THE GREAT A4 PAPER SWINDLE
(or whatever this is)
Published by Lindsay Johannsen at Shakespir
Copyright Lindsay Johannsen 2015
Shakespir Edition Licence Notes.
This story is presented to you free of cost. I insist on maintaining my copyright, however, though until such time as I amend this notice please feel free to disseminate, reproduce, copy or distribute it amongst your friends and/or enemies to your heart’s content, provided you do this for non-commercial purposes only and the story remains complete and in its original form. My preference, however, is for you to recommend to others that they download THE GREAT A4 PAPER SWINDLE
from Shakespir themselves, so enriching my life with a warm glow of satisfaction in lieu of any monetary reward.
National Library Of Australia Cataloguing-in-publication data:
Author: Johannsen, Lindsay Andrew
Title: THE GREAT A4 PAPER SWINDLE
Cover art and design bungled by the author.
Also published at Shakespir by one’s sylph: the novels “McCullock’s Gold” and “The Cassidy Chronicles”, plus a poem and some other short story rubbish, a couple of children’s stories and a couple of Christmas yarns.
To order the McCullock’s Gold paperback version or contact the author please visit
THE GREAT A4 PAPER SWINDLE
(…or whatever this is.)
Well it’s certainly been a while old mate, and I’m sorry about that, but what with one thing and another lately I’ve not had a chance even to bloody scratch meself, let alone write a letter. As a result I’ll try to bring you up to date with what’s been going on around the place and the way things have been turning out.
You’ll not remember, of course, but the last time we had a few beers together was at Frothy Williams fiftieth. You were down for the annual Bull Branding Championships, as I recall, and Frothy rang to say that the barbie was alight and the chops were on, that you and the others were already there making serious inroads into his special birthday bash home-brew and where the bloody hell was I?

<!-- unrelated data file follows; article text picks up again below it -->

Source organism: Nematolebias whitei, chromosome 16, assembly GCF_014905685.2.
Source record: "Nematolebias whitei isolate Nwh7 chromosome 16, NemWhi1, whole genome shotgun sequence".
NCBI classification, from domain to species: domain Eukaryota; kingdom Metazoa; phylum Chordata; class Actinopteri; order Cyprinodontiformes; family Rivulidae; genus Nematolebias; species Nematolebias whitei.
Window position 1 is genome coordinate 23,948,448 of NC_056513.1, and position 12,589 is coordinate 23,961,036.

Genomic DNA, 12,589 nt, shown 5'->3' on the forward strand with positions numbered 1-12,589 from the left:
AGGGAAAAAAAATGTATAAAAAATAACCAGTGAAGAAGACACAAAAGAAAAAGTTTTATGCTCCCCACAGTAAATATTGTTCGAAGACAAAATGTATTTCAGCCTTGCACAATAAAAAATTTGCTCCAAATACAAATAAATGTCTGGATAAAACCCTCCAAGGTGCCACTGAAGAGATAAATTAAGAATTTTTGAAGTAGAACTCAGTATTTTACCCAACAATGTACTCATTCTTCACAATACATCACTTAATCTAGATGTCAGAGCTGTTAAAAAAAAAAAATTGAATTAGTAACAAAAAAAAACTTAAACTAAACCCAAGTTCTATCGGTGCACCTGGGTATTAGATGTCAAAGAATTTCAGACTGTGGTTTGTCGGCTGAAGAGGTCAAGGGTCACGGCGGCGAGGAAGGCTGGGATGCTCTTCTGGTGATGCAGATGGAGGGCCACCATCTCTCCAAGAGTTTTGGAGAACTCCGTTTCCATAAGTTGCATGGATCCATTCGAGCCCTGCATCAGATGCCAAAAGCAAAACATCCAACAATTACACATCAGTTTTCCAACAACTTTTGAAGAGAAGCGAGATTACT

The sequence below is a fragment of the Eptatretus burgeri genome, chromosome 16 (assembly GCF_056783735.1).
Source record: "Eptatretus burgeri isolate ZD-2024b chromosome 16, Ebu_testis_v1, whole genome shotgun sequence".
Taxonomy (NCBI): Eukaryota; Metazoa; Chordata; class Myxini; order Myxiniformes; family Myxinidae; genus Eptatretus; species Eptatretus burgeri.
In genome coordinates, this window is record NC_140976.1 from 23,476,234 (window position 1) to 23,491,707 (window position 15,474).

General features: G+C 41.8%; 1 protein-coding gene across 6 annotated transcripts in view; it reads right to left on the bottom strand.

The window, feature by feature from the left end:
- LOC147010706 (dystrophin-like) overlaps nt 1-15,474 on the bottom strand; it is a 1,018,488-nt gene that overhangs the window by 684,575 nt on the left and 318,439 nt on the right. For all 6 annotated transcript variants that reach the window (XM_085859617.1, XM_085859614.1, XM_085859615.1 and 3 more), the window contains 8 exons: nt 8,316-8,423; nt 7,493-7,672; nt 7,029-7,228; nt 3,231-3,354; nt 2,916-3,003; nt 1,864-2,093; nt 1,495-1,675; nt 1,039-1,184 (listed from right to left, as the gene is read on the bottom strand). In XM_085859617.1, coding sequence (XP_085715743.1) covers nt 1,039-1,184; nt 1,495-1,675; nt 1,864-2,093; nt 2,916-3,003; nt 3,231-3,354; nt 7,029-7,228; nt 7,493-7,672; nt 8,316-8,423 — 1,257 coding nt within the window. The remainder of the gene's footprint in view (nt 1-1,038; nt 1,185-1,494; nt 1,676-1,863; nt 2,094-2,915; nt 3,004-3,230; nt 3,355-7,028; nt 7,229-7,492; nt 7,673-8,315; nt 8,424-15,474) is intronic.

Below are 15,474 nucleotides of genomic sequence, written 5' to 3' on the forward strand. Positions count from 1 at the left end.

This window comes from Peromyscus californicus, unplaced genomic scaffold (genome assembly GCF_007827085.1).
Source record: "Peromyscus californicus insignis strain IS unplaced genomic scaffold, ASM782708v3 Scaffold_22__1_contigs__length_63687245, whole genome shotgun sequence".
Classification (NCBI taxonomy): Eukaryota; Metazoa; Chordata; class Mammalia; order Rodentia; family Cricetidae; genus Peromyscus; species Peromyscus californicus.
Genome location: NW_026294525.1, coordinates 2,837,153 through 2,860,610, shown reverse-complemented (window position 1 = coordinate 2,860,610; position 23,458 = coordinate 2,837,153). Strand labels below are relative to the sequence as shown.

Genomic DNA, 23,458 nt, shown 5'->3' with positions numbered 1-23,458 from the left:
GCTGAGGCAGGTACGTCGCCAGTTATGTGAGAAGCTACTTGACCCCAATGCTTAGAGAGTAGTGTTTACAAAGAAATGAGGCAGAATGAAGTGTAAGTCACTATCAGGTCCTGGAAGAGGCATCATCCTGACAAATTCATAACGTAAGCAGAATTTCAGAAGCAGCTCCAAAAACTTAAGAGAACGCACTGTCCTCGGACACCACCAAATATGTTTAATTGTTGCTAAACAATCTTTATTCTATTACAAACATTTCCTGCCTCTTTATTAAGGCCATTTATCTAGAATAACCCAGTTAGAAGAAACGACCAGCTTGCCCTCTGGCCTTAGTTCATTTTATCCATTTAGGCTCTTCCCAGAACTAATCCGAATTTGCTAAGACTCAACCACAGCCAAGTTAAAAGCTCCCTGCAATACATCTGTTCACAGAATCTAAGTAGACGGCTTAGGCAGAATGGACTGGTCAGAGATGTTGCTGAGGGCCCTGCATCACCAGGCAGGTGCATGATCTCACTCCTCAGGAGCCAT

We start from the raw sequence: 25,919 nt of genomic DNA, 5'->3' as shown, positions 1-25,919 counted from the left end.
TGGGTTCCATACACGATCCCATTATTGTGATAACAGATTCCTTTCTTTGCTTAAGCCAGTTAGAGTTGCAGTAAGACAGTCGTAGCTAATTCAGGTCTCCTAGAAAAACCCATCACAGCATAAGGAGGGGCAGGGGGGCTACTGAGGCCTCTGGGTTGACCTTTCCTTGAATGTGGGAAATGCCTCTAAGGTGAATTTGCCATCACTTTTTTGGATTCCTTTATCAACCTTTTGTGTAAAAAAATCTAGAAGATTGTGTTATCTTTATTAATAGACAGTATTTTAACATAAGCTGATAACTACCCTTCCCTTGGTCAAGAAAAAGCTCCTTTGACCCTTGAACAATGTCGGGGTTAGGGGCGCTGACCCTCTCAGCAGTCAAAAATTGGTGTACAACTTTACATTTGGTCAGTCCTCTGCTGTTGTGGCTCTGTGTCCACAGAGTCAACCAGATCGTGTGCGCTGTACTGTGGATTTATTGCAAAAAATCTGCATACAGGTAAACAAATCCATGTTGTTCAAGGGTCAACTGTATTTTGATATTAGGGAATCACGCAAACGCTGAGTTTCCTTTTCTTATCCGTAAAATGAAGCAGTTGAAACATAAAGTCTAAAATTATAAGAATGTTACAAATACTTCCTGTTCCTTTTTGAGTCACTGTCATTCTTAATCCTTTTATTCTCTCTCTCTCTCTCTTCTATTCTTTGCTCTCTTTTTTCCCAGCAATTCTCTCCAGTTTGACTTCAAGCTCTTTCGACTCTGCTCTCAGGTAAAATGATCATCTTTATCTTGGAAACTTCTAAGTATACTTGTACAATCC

The problem, I told him, was my Angel of Delight. Her Quilting Circle was having their annual get-together and there was no way I could get meself over there until she left. See at that particular moment she was still trying to decide which outfit to wear.
Course Frothy’s home brew is always a challenge but you were certainly off your game that night. I mean you hit saturation point really early in the piece – like after only half a dozen bottles or so (not that I was counting, of course, but falling off your milk crate and choking down unconscious by the brick barbie was a dead-set give-away that SOMEthing was amiss).
Anyhow, after joining Frothy and the some of the other survivors for the evening’s more serious business, I decided to head home. This was to ensure that on arriving back at our little love nest, “She Who Must Be Obeyed” would find me busy with my jobs, a situation brung about by the slight oversight of my forgetting to mention that I too might venture out somewhere during the course of the evening – as the mood might take me. And her chalk-marking the ute’s tyres was easy enough to get around; I just borrowed old mate Eric’s bicycle from next door. It’s an arrangement we’ve had for years to help with situations like this.
Anyhow, I was about half way along Clinker Street and making pretty fair headway homeward – given that I’d only come off two or three times – when I suddenly found meself struck blind. I knew it was nothing to do with Frothy’s home brew because he gave up boosting it with metho years ago.
Then I realised: it was one of those warm north-easters that waft in from the bay about this time of year. And – as per-bloody-usual – this one brung with it a fog so thick it was impossible to see ANYthing.
Course Eric’s old treadly doesn’t have a headlight or brakes or anything, but I know me way around here pretty well and can navigate by whatever of the streetlights are working – none of which were very effective, on account of their glow being swallowed up by the mist.